• 14. Unit 6: Relaxation Techniques 1: 6 UnitBreathing, Meditation, and MentalImageryInformation to Remember:  Exclusive meditation (also known as concentration meditation) is when the concentration is placed on one object or thought. Inclusive meditation (also known as mindfulness) is the second type of meditation. In this practice the mind is made to freely accept thoughts and not try to control the content of the mind (Seaward, 2009)  Diaphragmatic breathing is when the abdominal muscles guide breathing. This is an effective relaxation technique because it can be done anywhere and it calms the participator psychologically and physically (Seaward, 2009).  Mental imagery is the process where images are created by the unconscious mind and views in first person. Directed exercises in mental imagery is visualization. They both can be used to calm and heal (Seaward, 2009).Resources: Exercises:  18.3 Bridging the Hemispheres of Thought This exercise showcases the differences between the left and right brain thinking skills. Questions help to assess your dominant style of thinking, your thoughts as to why that is, and what are some ways you can balance your right and left patterns of thinking. This is helpful in knowing where certain patterns of thinking are coming from (Seaward, 2008).  20.2 Three Short Guided Visualizations This guides visualization takes you through gentle falling snow, a walk on a secluded beach, and a point of light in space. These images created in your mind, are supposed to bring about a sense of calm. The 12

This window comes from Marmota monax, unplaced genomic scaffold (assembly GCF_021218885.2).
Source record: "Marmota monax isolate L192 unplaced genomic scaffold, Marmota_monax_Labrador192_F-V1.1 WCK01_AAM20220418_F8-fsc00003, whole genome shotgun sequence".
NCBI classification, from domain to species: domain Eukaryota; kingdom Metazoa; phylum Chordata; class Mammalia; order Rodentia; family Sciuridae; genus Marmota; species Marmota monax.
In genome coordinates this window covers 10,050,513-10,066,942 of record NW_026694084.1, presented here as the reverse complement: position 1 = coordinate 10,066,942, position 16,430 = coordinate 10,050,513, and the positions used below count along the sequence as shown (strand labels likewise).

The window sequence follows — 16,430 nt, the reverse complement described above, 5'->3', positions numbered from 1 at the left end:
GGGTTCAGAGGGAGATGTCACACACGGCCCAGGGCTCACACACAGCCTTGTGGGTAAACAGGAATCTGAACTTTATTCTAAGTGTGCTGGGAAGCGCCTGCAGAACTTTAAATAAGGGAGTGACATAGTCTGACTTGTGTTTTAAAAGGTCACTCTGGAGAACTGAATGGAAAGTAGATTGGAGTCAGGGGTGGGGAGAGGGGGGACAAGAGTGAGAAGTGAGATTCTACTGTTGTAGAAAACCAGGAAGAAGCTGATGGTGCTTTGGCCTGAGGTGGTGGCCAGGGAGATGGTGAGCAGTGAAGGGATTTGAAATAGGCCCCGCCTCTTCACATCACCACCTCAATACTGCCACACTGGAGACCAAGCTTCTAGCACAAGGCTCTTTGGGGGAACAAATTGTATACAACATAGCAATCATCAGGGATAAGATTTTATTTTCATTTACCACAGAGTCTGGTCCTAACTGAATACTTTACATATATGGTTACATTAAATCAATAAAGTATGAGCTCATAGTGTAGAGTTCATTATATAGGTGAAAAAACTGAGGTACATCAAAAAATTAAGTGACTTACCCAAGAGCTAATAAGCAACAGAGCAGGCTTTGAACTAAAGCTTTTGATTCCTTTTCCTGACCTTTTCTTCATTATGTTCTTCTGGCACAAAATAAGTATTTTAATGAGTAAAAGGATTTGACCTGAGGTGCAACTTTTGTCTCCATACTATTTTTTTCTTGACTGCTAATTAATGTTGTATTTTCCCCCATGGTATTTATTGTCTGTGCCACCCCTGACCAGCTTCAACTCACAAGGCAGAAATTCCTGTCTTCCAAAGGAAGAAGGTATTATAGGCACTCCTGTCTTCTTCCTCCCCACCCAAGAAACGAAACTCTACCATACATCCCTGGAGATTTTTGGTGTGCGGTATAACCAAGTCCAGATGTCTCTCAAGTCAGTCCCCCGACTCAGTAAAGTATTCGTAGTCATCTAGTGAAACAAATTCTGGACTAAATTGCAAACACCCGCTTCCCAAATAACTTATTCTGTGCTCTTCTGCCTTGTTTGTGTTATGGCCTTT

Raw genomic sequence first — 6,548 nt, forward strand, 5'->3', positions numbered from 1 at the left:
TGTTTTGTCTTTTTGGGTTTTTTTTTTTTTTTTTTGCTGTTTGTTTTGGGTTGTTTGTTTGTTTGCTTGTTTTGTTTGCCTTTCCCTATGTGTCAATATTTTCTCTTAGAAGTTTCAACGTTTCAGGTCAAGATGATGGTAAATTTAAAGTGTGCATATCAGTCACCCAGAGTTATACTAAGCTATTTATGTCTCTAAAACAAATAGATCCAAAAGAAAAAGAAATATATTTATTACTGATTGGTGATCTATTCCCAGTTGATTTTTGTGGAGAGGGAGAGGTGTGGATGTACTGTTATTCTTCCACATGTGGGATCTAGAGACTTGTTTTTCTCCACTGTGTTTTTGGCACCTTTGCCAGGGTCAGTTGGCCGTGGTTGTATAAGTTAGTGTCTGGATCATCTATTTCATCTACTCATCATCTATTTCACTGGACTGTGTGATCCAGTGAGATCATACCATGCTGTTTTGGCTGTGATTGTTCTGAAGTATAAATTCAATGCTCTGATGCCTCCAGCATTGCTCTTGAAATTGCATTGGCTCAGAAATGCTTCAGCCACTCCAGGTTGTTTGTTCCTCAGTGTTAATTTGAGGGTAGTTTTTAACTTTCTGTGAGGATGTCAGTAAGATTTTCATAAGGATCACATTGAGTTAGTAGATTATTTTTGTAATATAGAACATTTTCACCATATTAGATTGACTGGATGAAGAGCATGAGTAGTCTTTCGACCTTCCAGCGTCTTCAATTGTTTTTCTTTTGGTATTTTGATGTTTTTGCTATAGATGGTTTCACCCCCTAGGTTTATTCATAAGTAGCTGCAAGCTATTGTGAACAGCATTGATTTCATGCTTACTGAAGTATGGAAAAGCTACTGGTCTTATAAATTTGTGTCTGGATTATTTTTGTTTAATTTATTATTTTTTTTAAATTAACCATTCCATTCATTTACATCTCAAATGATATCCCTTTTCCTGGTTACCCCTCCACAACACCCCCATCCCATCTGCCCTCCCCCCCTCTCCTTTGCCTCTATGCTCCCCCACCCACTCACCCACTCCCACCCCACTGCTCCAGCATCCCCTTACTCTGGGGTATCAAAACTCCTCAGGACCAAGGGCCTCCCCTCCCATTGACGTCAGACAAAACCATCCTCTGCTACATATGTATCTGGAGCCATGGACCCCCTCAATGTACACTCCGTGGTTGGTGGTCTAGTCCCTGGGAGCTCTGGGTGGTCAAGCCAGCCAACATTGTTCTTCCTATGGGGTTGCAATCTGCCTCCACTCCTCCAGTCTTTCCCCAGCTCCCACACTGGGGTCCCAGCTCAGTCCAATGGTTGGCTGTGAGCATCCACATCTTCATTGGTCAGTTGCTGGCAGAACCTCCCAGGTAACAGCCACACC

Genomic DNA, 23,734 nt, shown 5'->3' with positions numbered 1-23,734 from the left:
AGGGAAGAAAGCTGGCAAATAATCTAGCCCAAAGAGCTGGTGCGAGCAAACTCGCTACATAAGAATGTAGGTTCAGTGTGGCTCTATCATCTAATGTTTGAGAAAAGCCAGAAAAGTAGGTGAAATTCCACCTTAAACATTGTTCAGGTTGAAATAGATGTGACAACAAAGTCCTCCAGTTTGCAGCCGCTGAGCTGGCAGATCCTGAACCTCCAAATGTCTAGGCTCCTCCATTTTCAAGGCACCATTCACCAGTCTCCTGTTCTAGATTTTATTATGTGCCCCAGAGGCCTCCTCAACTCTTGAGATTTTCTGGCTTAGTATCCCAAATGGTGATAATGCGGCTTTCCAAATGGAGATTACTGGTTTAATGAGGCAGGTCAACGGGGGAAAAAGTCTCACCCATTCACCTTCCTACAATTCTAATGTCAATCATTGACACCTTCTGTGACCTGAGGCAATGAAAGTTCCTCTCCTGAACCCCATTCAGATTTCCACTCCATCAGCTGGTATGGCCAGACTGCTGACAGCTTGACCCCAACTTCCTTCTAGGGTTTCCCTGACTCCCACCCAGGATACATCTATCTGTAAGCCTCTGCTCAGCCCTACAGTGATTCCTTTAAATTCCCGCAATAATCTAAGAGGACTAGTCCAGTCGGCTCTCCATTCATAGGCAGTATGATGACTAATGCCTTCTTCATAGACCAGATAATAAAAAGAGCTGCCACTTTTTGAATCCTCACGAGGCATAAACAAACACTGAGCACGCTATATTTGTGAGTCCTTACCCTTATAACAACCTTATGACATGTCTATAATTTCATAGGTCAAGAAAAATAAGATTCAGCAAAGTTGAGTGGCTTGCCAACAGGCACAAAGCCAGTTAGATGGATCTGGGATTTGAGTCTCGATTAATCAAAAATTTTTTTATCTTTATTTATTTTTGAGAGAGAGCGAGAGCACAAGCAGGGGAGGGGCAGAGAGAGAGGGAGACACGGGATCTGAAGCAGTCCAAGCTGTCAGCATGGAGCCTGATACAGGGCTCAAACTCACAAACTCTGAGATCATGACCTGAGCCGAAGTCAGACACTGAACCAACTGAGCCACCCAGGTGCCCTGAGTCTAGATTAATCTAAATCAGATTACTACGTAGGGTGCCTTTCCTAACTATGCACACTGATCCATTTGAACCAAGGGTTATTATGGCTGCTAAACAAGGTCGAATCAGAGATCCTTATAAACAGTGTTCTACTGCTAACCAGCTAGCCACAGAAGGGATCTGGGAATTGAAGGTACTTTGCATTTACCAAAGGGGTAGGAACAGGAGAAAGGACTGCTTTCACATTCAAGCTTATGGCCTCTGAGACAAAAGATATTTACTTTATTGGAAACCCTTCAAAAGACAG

• 15. use of breathing was also incorporated in order to enhance relaxation. This is a good exercise to use when you cannot think of a place in your mind that reduces stress levels for you (Seaward, 2008). 7 UnitTools: Journal Writing:  17.1 Dolphin Breath Meditation This meditation emphasizes breathing from the stomach rather than the chest. Visualization of being a dolphin and having a hole to breath out of the head from, is also incorporated. This is a useful exercise to enhance relaxation effectively (Seaward, 2008).  18.1 Too Much Information As humans living in the 21st century, we are surrounded daily by technology that causes overstimulation to our bodies. All this activity can confuse us and not be able to differentiate what is real and what isn’t. By listing five ways you can lower the amount of information being thrown at you daily, is a good solution to get rid of stressors (Seaward, 2008).Unit 7: Nutrition and StressInformation to Remember:  The relationship between stress, nutrition, and the immune system is shown through the four dominos. The first one depletes nutrients in the body from stress. Vitamins that are water-soluble and minerals, are used to produce energy for the flight or fight response. The second domino depletes nutrients under chronic stress and are not restored. Eating food high in calories and low in nutrients leads to obesity. The body can only compensate for the loss of required nutrients for so long. Eventually different aspects of your health will be compromised. The third domino lists ingredients in food that elevate the stress response. These would be caffeine, processed sugar, processed flour and salt, and alcohol. The fourth domino states that many processed foods have residue on it such as pesticides, herbicides, and fertilizer. Consuming these products will compromise the immune system and could lead to cancer, a cold, or diabetes. All of these increase the chances of health related issues as a result of stress prone eating habits (Seaward, 2009). 13